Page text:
Financial advisors are worried about the future of retirement savings incentives, reported InvestmentNews in an April 22 article. Congress has put pressure on tax provisions allowing workers to defer tax payments on contributions to retirement savings.
These provisions may be limited or eliminated altogether in an effort to rein in the federal budget deficit. In the context of this debate, tax incentives are being viewed as tax expenditures.
However, in my view, Congress needs to consider several facts.
- Retirement savings incentives are tax deferrals, not exclusions
- Distributions taken in retirement are taxed as ordinary income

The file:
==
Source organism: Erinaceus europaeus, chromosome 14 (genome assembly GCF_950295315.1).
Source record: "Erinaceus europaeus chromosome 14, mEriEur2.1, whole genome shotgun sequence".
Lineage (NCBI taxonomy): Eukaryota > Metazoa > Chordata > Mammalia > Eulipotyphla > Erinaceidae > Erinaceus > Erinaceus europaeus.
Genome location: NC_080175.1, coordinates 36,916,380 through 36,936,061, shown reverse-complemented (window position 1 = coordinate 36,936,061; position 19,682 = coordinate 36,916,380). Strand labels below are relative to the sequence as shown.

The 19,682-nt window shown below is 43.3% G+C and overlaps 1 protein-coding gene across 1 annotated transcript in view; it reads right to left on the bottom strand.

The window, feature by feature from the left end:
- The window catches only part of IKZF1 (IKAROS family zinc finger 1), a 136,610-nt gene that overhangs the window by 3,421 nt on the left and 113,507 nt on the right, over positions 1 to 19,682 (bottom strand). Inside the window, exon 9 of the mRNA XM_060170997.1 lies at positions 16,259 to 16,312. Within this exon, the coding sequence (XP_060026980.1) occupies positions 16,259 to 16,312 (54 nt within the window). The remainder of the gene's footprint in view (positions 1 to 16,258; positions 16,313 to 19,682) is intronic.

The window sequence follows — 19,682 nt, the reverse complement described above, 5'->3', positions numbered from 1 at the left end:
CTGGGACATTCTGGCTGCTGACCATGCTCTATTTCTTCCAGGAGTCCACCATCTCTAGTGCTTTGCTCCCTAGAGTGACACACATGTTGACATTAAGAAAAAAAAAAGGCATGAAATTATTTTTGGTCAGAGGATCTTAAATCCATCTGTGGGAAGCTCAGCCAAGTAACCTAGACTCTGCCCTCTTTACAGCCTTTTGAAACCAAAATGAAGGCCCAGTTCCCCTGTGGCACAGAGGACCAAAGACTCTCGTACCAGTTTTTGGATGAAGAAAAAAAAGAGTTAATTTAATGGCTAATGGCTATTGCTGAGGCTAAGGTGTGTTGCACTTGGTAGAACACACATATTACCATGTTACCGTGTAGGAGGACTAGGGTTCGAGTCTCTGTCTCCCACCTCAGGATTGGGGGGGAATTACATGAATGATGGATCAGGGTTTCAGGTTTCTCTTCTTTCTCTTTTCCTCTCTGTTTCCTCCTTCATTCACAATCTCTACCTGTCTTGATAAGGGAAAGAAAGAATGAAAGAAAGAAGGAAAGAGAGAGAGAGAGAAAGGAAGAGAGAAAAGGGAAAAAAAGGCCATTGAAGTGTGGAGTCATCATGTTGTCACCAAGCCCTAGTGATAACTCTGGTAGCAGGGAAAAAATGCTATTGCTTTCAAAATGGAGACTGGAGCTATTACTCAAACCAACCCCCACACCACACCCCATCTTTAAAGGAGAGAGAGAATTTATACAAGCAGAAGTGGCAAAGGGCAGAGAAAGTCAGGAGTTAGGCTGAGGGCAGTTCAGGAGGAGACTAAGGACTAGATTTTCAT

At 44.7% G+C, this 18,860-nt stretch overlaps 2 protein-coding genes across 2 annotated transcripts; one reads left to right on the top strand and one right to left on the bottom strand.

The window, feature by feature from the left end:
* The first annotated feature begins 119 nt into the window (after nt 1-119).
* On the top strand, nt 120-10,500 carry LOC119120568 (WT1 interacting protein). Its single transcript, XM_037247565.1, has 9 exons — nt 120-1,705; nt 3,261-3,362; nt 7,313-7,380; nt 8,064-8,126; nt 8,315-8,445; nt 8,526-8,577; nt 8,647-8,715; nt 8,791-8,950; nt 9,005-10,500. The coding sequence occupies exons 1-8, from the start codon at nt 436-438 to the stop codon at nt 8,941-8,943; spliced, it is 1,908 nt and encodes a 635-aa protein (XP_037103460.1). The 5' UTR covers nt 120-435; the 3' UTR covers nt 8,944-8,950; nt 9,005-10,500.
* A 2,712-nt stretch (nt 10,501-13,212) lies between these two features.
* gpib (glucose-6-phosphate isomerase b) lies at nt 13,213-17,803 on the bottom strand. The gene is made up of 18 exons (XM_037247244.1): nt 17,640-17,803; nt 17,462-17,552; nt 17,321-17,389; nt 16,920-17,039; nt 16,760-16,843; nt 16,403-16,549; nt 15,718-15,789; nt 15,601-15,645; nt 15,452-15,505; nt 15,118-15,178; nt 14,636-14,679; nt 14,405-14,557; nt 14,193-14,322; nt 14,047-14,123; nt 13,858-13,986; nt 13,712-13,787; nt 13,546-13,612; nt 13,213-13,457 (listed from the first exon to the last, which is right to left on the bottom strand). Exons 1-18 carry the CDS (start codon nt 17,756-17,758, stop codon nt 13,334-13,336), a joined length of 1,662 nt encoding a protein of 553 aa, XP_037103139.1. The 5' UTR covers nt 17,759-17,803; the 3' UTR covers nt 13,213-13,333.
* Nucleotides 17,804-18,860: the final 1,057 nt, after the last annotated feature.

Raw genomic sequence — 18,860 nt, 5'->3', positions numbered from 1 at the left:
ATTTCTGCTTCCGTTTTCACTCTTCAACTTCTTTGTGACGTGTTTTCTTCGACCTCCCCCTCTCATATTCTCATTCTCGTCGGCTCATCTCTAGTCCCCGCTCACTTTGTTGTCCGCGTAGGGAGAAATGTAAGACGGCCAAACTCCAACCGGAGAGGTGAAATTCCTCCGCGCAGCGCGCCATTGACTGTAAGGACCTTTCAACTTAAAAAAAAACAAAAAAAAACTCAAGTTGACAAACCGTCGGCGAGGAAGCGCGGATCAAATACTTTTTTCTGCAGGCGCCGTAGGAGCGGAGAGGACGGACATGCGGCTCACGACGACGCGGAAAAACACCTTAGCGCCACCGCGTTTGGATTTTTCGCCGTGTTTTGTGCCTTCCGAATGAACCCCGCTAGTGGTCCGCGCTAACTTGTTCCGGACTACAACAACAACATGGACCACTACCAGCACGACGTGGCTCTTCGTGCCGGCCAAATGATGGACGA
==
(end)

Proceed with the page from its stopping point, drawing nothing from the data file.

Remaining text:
- Limiting or capping tax deferrals may affect the willingness of small businesses to offer defined contribution plans
Read the InvestmentNews article, “Advisers worry about future of retirement savings incentives,” in which financial planners also weigh in on this issue.
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The views and opinions expressed are those of Robert L. Reynolds, President and CEO, Putnam Investments, are subject to change with market conditions, and are not meant as investment advice. Mark Schoeff Jr. and InvestmentNews are not affiliated with Putnam Investments or any affiliate.